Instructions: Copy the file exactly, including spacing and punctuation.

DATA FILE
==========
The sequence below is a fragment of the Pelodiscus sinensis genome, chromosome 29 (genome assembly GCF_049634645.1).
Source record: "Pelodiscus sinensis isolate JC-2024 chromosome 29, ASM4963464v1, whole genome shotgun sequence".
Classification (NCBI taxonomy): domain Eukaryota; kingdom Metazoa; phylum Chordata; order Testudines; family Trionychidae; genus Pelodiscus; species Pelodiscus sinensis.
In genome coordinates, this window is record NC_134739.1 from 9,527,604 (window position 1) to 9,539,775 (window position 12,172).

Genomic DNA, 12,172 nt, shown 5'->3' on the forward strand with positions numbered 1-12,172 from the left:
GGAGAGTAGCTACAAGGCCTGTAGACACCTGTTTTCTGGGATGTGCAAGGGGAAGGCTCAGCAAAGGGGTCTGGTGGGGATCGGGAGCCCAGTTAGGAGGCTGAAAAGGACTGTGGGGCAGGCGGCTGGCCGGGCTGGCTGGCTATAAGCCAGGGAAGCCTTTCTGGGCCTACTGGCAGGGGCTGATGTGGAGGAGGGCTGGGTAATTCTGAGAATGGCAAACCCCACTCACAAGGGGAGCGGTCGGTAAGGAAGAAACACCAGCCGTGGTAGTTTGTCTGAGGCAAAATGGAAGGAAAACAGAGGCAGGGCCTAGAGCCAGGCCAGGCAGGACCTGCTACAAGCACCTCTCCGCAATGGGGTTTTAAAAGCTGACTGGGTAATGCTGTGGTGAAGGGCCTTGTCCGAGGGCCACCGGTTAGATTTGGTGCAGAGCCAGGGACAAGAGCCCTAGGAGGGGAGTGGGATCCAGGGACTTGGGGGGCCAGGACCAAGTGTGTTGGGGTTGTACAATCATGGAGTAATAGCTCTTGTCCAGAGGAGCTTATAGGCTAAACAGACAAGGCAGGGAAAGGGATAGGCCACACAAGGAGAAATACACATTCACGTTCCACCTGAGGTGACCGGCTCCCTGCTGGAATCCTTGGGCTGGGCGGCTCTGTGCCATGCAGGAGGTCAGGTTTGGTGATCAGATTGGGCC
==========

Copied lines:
The sequence below is a fragment of the Pelodiscus sinensis genome, chromosome 29 (genome assembly GCF_049634645.1).
Source record: "Pelodiscus sinensis isolate JC-2024 chromosome 29, ASM4963464v1, whole genome shotgun sequence".
Classification (NCBI taxonomy): domain Eukaryota; kingdom Metazoa; phylum Chordata; order Testudines; family Trionychidae; genus Pelodiscus; species Pelodiscus sinensis.
In genome coordinates, this window is record NC_134739.1 from 9,527,604 (window position 1) to 9,539,775 (window position 12,172).

Genomic DNA, 12,172 nt, shown 5'->3' on the forward strand with positions numbered 1-12,172 from the left:
GGAGAGTAGCTACAAGGCCTGTAGACACCTGTTTTCTGGGATGTGCAAGGGGAAGGCTCAGCAAAGGGGTCTGGTGGGGATCGGGAGCCCAGTTAGGAGGCTGAAAAGGACTGTGGGGCAGGCGGCTGGCCGGGCTGGCTGGCTATAAGCCAGGGAAGCCTTTCTGGGCCTACTGGCAGGGGCTGATGTGGAGGAGGGCTGGGTAATTCTGAGAATGGCAAACCCCACTCACAAGGGGAGCGGTCGGTAAGGAAGAAACACCAGCCGTGGTAGTTTGTCTGAGGCAAAATGGAAGGAAAACAGAGGCAGGGCCTAGAGCCAGGCCAGGCAGGACCTGCTACAAGCACCTCTCCGCAATGGGGTTTTAAAAGCTGACTGGGTAATGCTGTGGTGAAGGGCCTTGTCCGAGGGCCACCGGTTAGATTTGGTGCAGAGCCAGGGACAAGAGCCCTAGGAGGGGAGTGGGATCCAGGGACTTGGGGGGCCAGGACCAAGTGTGTTGGGGTTGTACAATCATGGAGTAATAGCTCTTGTCCAGAGGAGCTTATAGGCTAAACAGACAAGGCAGGGAAAGGGATAGGCCACACAAGGAGAAATACACATTCACGTTCCACCTGAGGTGACCGGCTCCCTGCTGGAATCCTTGGGCTGGGCGGCTCTGTGCCATGCAGGAGGTCAGGTTTGGTGATCAGATTGGGCC